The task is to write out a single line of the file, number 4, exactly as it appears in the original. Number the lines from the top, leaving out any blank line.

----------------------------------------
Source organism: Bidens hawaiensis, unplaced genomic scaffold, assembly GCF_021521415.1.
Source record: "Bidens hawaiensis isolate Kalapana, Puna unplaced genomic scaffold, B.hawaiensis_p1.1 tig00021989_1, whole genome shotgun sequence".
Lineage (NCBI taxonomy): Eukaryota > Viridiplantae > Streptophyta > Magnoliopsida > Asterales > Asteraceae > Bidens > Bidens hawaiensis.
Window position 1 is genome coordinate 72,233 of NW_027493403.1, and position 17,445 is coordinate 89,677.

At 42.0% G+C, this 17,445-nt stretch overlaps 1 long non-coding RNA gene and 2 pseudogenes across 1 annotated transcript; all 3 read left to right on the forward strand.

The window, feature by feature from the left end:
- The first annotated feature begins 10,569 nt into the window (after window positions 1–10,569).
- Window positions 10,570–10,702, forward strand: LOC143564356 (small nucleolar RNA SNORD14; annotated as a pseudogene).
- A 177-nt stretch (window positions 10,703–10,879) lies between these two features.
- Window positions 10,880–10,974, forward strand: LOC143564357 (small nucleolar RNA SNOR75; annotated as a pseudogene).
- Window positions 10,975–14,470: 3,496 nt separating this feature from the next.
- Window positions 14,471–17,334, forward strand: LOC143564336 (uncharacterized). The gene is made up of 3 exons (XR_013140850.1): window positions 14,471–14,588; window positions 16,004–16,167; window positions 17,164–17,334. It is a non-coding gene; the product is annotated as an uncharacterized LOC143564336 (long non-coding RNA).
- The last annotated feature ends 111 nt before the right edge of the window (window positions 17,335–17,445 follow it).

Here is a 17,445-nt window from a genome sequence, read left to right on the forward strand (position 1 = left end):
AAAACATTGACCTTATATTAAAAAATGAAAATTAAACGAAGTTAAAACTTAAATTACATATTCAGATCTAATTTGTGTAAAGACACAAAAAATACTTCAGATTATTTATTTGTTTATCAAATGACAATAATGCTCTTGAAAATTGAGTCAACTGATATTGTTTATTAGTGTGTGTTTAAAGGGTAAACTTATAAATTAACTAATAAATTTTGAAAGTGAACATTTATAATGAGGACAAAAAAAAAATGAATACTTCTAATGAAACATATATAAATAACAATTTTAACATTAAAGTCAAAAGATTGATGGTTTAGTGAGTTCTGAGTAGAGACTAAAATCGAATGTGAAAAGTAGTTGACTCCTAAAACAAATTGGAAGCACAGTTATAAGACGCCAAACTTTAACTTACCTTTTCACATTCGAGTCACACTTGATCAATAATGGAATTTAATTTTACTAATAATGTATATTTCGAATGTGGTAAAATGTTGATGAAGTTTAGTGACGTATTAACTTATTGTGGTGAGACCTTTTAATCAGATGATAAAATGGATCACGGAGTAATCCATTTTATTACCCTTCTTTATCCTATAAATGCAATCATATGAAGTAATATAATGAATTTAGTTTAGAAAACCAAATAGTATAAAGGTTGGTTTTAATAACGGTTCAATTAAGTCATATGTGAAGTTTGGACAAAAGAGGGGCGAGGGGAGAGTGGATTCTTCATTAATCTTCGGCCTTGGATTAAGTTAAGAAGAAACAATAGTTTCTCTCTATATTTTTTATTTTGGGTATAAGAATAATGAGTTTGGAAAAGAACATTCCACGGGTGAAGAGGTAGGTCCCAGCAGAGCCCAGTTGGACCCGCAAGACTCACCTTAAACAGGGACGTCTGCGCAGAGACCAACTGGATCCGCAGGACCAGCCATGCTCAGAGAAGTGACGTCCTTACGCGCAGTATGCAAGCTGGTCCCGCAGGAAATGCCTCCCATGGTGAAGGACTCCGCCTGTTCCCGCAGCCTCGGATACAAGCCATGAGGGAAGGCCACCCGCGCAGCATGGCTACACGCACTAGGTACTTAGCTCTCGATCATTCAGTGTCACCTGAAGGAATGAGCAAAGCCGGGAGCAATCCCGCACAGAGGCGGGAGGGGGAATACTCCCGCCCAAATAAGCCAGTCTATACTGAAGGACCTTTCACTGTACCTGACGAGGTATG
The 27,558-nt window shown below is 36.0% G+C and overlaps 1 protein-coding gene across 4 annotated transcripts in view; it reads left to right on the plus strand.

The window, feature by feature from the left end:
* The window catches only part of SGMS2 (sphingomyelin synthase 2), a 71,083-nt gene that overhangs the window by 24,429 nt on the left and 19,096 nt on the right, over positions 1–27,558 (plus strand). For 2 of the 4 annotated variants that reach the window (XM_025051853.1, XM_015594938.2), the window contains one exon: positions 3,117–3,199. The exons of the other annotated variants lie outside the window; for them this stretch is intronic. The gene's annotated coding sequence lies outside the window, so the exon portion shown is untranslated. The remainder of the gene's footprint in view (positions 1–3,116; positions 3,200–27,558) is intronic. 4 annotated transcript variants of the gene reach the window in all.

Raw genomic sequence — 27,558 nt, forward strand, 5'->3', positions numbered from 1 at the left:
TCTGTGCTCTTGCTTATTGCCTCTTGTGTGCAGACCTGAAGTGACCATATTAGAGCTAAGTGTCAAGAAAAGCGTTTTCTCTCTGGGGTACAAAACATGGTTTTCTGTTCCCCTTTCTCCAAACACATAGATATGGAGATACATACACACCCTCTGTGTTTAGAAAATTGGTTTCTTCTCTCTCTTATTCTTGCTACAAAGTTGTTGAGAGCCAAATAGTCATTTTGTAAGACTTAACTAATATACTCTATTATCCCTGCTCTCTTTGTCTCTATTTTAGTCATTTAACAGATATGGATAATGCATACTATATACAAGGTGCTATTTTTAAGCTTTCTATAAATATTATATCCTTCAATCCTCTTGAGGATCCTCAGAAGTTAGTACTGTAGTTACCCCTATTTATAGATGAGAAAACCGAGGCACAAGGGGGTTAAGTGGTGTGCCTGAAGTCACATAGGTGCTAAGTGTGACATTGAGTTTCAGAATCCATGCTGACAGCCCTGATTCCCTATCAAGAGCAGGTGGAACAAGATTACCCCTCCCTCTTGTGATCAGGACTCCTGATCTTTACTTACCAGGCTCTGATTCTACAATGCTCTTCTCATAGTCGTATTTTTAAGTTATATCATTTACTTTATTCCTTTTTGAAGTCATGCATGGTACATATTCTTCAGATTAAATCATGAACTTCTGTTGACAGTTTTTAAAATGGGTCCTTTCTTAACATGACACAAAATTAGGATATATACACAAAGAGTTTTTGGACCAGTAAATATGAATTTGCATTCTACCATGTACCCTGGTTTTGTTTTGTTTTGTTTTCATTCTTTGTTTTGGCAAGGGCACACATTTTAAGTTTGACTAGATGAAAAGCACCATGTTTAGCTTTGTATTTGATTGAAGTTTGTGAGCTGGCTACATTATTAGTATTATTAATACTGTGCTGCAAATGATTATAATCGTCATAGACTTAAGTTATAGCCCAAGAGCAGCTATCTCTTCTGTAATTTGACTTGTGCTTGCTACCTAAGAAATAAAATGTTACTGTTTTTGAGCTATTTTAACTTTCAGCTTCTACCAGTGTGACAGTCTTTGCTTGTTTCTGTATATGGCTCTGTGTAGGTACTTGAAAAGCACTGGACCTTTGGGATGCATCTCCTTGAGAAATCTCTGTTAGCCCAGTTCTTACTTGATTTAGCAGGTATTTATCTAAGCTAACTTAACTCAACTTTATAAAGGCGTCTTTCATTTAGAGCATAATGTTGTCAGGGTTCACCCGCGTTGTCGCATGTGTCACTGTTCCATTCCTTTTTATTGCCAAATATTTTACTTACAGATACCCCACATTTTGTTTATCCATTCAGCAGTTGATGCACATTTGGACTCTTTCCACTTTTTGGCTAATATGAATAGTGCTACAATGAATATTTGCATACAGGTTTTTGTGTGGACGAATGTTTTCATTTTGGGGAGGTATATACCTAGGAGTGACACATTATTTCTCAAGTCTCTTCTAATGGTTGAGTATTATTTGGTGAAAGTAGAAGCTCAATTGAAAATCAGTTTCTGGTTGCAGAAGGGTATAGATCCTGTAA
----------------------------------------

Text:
Window position 1 is genome coordinate 72,233 of NW_027493403.1, and position 17,445 is coordinate 89,677.